“I have never engaged in sexual misconduct and certainly have not made any sexual advances toward anyone,” Nienstedt told me. “The allegations are a decade old or more, prior to my service as archbishop of St. Paul and Minneapolis,” he continued, emphasizing that “none of the allegations involve minors or illegal or criminal behavior.” The “only accusation,” Nienstedt explained, is of “improper touching (of the person’s neck),” and was made by a former priest.

The archbishop has been under intense scrutiny since September 2013, when Haselberger went public with damning accounts of the way the archdiocese had dealt with clerics accused of sexual misconduct. One of those priests was Curtis Wehmeyer, a man with a history of inappropriate sexual behavior who was nevertheless promoted by Nienstedt to become pastor of two parishes. Wehmeyer went on to molest children at one of those parishes. One of the questions investigators have been asking is whether the archbishop had an unprofessional relationship with Wehmeyer.

“Fr. Curtis Wehmeyer was an archdiocesan priest and I was his archbishop,” Nienstedt said. He characterized his relationship with Wehmeyer as “professional” and “pastoral,” and explained that it preceded his “learning of [Wehmeyer’s] sexual abuse of minors.”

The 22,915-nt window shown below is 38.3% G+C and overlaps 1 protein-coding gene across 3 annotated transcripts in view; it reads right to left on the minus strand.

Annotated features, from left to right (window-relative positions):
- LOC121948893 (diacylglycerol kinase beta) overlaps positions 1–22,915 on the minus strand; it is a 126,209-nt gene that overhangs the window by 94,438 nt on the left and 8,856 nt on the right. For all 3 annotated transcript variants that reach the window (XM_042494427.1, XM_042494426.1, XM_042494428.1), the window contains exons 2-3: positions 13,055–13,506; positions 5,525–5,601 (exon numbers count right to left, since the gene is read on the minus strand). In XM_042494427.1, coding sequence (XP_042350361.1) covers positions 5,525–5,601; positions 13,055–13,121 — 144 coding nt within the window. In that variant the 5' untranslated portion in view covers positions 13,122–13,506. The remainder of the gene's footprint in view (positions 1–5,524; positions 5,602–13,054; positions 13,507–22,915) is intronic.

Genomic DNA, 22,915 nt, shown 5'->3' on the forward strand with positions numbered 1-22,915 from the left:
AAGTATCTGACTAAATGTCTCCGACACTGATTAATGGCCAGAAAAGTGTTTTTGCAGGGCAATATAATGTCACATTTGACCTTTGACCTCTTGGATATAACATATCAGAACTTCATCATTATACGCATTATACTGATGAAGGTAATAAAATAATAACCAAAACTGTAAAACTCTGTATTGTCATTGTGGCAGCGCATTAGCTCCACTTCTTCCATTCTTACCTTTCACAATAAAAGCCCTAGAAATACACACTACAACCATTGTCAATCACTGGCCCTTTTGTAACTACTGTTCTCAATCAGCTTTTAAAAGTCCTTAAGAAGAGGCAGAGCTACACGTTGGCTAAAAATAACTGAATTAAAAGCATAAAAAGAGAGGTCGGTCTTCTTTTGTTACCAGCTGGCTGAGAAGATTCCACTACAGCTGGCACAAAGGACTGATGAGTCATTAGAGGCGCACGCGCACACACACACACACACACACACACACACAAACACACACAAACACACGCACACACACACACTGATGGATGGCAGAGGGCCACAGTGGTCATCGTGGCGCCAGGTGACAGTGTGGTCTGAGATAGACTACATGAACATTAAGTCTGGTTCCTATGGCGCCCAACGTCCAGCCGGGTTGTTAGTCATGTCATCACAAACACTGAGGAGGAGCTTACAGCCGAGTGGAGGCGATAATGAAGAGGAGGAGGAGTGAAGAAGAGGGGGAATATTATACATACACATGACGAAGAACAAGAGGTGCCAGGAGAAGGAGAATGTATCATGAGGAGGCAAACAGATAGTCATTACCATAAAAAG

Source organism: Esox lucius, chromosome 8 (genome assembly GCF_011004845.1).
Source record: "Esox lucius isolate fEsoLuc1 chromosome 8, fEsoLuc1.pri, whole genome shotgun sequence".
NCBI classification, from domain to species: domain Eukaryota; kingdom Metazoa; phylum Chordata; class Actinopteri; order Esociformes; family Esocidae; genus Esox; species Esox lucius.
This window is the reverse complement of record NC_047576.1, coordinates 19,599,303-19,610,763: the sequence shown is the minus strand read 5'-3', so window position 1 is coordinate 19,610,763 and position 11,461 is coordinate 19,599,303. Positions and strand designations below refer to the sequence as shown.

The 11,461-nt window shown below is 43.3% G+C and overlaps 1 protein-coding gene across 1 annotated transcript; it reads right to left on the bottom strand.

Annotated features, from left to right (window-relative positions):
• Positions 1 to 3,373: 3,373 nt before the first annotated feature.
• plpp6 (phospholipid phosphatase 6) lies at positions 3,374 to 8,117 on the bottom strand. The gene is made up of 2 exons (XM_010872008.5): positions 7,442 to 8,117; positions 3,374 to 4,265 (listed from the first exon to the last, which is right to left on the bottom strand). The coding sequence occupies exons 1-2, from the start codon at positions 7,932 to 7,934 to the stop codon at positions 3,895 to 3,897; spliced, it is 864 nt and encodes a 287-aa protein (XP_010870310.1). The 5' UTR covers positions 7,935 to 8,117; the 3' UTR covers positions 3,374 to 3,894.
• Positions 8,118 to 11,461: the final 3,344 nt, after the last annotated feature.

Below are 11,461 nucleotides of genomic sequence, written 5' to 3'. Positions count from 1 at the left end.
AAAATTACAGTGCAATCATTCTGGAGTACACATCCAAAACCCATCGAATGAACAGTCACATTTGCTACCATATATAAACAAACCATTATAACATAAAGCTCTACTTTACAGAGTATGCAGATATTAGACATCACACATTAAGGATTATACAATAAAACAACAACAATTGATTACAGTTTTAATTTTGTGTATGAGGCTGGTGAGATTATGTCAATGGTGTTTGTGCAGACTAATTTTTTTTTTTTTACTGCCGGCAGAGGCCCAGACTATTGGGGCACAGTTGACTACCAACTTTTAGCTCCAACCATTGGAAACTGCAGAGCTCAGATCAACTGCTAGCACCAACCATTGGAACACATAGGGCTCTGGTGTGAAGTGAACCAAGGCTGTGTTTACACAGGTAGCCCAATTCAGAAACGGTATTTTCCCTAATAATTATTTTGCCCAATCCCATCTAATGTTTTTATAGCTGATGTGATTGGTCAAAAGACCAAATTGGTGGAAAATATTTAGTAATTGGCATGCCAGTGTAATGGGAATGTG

Nienstedt was named an auxiliary bishop of Detroit in 1996, and became bishop of New Ulm, Minnesota, in 2001. Just six years later he was appointed coadjutor of the Archdiocese of St. Paul and Minneapolis. He was installed as archbishop in 2008. Before long, Nienstedt had established one of the signature issues of his episcopate: homosexuality. His statements on that issue add controversy to the investigation of his own behavior.

“Those who actively encourage or promote homosexual acts…formally cooperate in a grave evil and, if they do so knowingly and willingly, are guilty of mortal sin,” Nienstedt wrote late in 2007. That echoed a column he wrote the year before—while bishop of New Ulm—cautioning Catholics against watching Brokeback Mountain, a film about two married cowboys who fall for one another. He wondered whether Hollywood knew just how dangerous their “agenda” was: “Surely they must be aware that they have turned their backs on God and the standards of God in their quest to make evil look so attractive.”